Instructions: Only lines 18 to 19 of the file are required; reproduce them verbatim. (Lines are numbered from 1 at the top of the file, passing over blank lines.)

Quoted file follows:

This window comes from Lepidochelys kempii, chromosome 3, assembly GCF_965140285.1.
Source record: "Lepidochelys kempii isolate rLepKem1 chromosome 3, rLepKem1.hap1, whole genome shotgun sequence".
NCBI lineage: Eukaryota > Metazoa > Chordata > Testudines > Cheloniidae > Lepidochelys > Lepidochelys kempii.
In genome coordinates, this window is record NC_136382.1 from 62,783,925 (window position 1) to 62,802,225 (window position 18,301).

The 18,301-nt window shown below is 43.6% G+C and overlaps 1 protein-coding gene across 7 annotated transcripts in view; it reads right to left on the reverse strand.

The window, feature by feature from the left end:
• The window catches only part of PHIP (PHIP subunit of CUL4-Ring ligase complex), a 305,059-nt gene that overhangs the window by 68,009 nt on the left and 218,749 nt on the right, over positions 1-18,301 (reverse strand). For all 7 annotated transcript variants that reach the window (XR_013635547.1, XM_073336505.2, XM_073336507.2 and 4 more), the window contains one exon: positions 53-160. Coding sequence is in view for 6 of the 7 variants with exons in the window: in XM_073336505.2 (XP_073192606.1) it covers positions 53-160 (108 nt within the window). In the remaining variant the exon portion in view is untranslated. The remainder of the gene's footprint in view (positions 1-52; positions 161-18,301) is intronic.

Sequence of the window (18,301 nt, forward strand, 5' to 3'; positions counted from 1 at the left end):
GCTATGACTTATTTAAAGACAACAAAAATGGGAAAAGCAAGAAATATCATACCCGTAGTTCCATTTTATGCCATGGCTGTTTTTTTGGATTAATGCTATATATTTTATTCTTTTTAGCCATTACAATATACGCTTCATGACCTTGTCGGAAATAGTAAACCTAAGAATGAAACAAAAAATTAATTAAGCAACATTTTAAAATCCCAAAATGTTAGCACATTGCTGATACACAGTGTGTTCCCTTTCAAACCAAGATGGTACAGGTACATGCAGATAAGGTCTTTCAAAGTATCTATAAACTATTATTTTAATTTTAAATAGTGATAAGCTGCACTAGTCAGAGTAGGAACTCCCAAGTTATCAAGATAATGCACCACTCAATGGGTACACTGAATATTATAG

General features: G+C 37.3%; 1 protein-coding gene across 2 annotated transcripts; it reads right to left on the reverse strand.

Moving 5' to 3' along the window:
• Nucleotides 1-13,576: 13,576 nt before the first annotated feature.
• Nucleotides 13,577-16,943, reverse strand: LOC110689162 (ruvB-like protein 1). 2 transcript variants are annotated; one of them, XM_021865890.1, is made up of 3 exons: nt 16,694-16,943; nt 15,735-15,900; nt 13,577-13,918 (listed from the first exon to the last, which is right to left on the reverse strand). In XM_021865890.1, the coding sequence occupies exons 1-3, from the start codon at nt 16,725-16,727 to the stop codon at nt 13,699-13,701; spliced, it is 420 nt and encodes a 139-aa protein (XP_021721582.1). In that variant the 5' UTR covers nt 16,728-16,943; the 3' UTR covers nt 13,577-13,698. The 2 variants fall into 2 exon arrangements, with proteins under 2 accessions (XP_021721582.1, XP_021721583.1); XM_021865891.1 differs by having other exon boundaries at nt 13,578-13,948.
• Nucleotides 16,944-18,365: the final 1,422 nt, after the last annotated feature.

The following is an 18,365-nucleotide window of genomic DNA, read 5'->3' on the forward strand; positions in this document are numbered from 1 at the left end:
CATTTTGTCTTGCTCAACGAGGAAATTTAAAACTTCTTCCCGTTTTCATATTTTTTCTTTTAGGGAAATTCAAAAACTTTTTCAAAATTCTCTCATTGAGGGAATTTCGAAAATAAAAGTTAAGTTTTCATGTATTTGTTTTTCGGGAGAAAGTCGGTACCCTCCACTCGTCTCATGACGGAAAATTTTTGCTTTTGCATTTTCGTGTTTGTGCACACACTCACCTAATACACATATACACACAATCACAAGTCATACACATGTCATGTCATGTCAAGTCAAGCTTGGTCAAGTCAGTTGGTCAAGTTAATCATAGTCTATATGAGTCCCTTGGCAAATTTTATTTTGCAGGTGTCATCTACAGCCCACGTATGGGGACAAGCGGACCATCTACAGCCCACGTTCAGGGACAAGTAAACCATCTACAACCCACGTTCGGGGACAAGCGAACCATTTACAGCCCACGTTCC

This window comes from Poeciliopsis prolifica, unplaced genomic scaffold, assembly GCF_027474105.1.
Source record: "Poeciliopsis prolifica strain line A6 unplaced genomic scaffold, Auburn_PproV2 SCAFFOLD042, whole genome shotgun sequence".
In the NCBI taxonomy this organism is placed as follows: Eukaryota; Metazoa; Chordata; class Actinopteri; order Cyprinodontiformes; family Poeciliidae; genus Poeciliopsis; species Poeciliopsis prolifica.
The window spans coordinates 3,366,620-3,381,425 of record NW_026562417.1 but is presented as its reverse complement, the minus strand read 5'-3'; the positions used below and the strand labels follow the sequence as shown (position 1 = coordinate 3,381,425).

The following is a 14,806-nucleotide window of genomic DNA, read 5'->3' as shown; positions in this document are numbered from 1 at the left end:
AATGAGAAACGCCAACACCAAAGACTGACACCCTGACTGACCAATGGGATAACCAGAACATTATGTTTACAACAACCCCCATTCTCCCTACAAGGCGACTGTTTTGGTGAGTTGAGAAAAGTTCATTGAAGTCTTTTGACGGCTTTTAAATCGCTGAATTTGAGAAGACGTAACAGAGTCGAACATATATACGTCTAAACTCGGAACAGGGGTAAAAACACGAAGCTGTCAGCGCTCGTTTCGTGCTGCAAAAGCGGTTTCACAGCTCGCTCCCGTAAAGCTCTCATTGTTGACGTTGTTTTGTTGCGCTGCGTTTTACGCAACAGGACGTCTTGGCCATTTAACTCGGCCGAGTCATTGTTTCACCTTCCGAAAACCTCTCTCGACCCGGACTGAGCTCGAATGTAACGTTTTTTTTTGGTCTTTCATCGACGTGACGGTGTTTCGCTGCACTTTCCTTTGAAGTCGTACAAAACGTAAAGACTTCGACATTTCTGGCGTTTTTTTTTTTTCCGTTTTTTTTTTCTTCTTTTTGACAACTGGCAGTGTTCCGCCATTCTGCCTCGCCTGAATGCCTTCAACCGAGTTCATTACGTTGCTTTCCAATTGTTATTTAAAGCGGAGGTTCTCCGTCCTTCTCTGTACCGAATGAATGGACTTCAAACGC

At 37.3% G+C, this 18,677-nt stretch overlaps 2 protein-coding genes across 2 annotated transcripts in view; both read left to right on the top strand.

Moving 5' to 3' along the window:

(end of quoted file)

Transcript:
Source record: "Poeciliopsis prolifica strain line A6 unplaced genomic scaffold, Auburn_PproV2 SCAFFOLD042, whole genome shotgun sequence".
In the NCBI taxonomy this organism is placed as follows: Eukaryota; Metazoa; Chordata; class Actinopteri; order Cyprinodontiformes; family Poeciliidae; genus Poeciliopsis; species Poeciliopsis prolifica.